The useful commands available to you at this point are .search(*args), .expunge, .fetch(messages, attributes), .store(messages, name, values) and .copy(messages, mailbox). If you'd like to work with UIDs instead of sequence numbers, there are UID based alternatives: .uid_search, .uid_fetch, .uid_store and .uid_copy. The .close command and .check command are unlikely to be useful to you immediately.

Untagged responses

IMAP has the notion of untagged responses (aka. unsolicited responses). The idea is that sometimes when you run a command you'd like to be updated on the state of the mailbox with which you are interacting, even though notification isn't always required. To listen for these responses, the deferrables returned by each client method have a .listen(&block) method. All responses received by the server, up to and including the response that completes the current command will be passed to your block.

For example, we could insert a listener into the above example to find out some interesting numbers:

end.bind! do'[Google Mail]/All Mail').listen do |response|
    when "EXISTS"
      puts "There are #{} total emails in All Mail"
    when "RECENT"
      puts "There are #{} new emails in All Mail"
end.bind! do

One IMAP command that exists solely to receive such unsolicited responses is IDLE. The IDLE command blocks the connection so that no other commands can use it, so before you can send further commands you must stop the IDLE command:

idler = client.idle

idler.listen do |response|
  if ( == "EXISTS" rescue nil)
    puts "Ooh, new emails!"
    idler.callback do
      # ... process new emails
end.errback do |e|
  puts "Idler recieved an error: #{e}"


IMAP is an explicitly concurrent protocol: clients MAY send commands without waiting for the previous command to complete, and servers MAY send any untagged response at any time.

If you want to receive server responses at any time, you can call .add_response_handler(&block) on the client. This returns a deferrable like the IDLE command, on which you can call stop to stop receiving responses (which will cause the deferrable to succeed). You should also listen on the errback of this deferrable so that you know when the connection is closed:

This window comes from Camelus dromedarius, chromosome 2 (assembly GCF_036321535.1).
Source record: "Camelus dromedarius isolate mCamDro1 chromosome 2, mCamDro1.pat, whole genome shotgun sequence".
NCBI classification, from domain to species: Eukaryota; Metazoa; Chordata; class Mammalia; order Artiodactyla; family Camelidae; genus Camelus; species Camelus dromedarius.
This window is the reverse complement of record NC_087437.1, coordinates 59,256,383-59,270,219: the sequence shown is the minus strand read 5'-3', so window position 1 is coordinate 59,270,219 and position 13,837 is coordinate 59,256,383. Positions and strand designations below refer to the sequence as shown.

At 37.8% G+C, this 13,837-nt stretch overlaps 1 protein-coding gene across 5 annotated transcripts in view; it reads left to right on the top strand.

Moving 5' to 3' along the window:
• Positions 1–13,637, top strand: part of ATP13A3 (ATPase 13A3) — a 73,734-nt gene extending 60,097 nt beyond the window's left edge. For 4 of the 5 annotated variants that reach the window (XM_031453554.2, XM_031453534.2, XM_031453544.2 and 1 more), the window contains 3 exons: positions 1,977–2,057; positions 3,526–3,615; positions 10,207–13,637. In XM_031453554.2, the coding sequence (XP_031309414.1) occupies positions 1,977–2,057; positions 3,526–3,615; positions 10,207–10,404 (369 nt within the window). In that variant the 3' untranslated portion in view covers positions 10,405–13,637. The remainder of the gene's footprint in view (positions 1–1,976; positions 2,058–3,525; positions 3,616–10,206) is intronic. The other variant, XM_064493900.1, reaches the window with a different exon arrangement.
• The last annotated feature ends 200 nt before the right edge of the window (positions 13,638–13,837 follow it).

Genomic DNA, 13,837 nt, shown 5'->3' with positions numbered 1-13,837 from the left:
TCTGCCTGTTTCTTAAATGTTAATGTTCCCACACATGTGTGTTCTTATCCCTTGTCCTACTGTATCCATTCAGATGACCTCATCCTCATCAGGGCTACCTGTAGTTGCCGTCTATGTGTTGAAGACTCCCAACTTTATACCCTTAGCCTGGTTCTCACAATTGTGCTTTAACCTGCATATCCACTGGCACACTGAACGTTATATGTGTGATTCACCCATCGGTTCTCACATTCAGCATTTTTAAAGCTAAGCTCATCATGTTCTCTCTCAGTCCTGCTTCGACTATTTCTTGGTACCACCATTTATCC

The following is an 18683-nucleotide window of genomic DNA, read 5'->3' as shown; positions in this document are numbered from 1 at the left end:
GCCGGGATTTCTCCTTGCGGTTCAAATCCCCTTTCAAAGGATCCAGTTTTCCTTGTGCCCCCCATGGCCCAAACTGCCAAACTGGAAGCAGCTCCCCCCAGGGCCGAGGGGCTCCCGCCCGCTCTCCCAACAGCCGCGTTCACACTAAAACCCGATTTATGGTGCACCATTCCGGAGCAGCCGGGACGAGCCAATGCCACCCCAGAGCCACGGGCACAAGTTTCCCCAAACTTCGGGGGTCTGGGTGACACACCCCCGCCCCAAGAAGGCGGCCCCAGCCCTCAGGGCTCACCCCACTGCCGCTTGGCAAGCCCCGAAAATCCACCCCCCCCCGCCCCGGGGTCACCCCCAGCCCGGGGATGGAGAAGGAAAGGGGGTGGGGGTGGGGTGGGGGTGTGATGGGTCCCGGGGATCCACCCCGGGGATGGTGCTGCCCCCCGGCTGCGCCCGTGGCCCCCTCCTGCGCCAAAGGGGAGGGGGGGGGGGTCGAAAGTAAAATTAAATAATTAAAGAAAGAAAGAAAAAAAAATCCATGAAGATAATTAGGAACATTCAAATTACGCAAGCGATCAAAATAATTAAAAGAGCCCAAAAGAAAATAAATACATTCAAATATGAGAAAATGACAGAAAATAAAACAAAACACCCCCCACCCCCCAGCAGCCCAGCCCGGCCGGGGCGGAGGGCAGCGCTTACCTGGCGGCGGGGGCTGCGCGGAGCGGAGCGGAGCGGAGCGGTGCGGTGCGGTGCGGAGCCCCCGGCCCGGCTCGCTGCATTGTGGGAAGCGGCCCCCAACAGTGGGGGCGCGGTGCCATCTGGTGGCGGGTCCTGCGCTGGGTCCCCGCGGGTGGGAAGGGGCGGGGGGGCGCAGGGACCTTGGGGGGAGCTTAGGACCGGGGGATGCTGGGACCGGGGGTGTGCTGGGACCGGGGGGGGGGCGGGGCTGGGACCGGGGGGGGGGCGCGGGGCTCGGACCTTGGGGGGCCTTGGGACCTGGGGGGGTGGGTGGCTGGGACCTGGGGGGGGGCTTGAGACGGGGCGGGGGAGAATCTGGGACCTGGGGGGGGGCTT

handler = client.add_response_handler do |response|
  puts "Server says: #{response}"
end.errback do |e|
  puts "Connection closed?: #{e}"
end{ handler.stop }

If you want to send commands without waiting for previous replies, you can also do so. em-imap handles the few cases where this is not permitted (for example, during an IDLE command) by queueing the command until the connection becomes available again. If you do this, bear in mind that any blocks that are listening on the connection may receive responses from multiple commands interleaved.

client ='', 993, true)
client.connect.callback do
  logger_in = client.login('', ENV["GMAIL_PASSWORD"])
  selecter ='[Google Mail]/All Mail')
  searcher ='').callback do |results|
    puts results

  logger_in.errback{ |e| e }
  selecter.errback{ |e| e }
  searcher.errback{ |e| "Something failed: #{e}" }


em-imap is still very much a work-in-progress, and the API will change as time goes by.

Before version 1, at least the following changes should be made:

  1. Stop using Net::IMAP in quite so many bizarre ways, probably clearer to copy-paste the code and rename relevant classes (particular NoResponseError..)
  2. Find a nicer API for some commands (maybe some objects to represent mailboxes, and/or messages?)
  3. Document argument serialization.
  4. Support SORT and THREAD.
  5. Put the in-line documentation into a real format.

Breaking Changes

Between Version 0.1(.x) and 0.2, the connection setup API changed. Previously you would call EM::IMAP.connect, now that is broken into two steps: and EM::IMAP::Client#connect as documented above. This makes it less likely people will write client = connect.bind! by accident, and allows you to bind to the errback of the connection as a whole should you wish to.


Em-imap is made available under the MIT license, see LICENSE.MIT for details

Patches and pull-requests are welcome.